Japan inflation at highest level since 2014

Japan’s core consumer prices rose 3.0 percent in September on-year, the government said Friday, the highest level since 2014 as the falling yen and rising energy costs hit households hard.

The data, which excludes volatile fresh food prices, brings inflation well above the Bank of Japan’s long-term 2.0 percent goal.

But the central bank believes the rises are temporary and has declined to boost interest rates like its peers in other economies.

The latest data was in line with market expectations, but the last time such figures were seen, prices had been artificially bolstered by an increase in VAT.

Excluding years when tax hikes impacted the rate, September’s inflation was the fastest pace in nearly 31 years.

“The bulk of the price increases at the moment are rises in raw material prices,” while service prices associated with wages have not seen meaningful increases, Taro Saito, an economist at NLI Research Institute, said in a note released before the data.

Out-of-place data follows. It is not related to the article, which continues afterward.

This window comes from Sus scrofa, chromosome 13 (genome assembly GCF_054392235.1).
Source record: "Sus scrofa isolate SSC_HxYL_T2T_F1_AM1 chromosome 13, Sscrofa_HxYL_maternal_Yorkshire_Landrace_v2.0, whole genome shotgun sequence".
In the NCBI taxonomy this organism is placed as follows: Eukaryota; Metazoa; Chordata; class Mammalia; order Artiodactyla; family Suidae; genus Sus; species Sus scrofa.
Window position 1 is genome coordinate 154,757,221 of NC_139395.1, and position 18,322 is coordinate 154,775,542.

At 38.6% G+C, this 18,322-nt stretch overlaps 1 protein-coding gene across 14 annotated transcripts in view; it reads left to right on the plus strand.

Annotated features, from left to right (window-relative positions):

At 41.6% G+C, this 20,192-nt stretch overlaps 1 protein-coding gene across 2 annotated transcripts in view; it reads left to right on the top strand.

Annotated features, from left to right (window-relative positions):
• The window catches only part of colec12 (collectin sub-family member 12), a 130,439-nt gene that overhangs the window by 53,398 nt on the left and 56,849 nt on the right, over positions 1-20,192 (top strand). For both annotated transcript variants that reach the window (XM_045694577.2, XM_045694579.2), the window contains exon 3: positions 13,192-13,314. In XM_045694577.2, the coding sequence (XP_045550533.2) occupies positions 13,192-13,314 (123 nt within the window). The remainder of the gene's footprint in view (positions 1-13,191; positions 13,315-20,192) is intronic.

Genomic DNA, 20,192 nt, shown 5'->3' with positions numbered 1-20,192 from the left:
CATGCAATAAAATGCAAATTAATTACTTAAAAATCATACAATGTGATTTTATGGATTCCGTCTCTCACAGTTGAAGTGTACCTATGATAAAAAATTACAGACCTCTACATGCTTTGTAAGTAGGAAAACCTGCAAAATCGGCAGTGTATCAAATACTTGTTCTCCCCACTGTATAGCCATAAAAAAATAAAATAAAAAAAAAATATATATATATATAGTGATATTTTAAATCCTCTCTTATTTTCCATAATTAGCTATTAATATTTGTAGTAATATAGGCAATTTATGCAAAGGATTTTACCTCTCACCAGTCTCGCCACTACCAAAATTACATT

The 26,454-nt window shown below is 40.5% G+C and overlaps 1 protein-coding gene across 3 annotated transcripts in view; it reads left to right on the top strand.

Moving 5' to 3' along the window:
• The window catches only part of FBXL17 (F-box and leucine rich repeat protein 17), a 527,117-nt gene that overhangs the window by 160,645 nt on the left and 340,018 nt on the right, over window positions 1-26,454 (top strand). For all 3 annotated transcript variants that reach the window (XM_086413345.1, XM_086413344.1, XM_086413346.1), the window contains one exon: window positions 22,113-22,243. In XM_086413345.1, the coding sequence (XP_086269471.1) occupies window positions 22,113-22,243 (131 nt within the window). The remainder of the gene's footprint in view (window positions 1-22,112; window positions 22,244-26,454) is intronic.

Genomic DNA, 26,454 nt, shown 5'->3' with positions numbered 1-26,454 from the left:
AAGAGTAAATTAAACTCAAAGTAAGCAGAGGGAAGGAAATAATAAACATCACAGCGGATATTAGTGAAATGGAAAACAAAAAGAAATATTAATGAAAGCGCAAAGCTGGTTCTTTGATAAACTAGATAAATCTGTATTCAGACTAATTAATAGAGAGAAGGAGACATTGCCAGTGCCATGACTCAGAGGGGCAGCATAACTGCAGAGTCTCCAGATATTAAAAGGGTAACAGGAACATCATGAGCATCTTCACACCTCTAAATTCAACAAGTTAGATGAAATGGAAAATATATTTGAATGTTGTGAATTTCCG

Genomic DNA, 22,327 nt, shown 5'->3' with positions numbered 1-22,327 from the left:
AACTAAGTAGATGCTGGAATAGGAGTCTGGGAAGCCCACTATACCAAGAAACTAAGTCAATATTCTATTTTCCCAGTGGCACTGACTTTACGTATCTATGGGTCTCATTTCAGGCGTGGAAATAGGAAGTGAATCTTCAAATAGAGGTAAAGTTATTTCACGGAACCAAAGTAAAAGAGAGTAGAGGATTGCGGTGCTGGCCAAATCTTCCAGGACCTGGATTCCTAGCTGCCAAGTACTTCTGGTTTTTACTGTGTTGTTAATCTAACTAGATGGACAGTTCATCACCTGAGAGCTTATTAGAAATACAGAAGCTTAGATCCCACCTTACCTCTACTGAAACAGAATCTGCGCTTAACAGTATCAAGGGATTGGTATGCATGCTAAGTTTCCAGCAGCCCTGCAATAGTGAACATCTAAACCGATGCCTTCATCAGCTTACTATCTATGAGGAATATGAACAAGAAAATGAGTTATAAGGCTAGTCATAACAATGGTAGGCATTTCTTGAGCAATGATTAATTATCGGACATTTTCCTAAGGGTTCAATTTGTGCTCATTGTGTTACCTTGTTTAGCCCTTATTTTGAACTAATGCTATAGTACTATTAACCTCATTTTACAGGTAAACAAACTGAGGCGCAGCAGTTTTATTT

He predicted it would take more time for Japan to achieve stable inflation through wage increases and rising of service prices.

While other central banks have opted to hike interest rates to fight soaring inflation, the BoJ views the current price increases as linked to exceptional events such as the war in Ukraine.

The growing gulf between the bank’s policy and rate hikes elsewhere has caused the yen to slump, reaching a decades-low level against the dollar.

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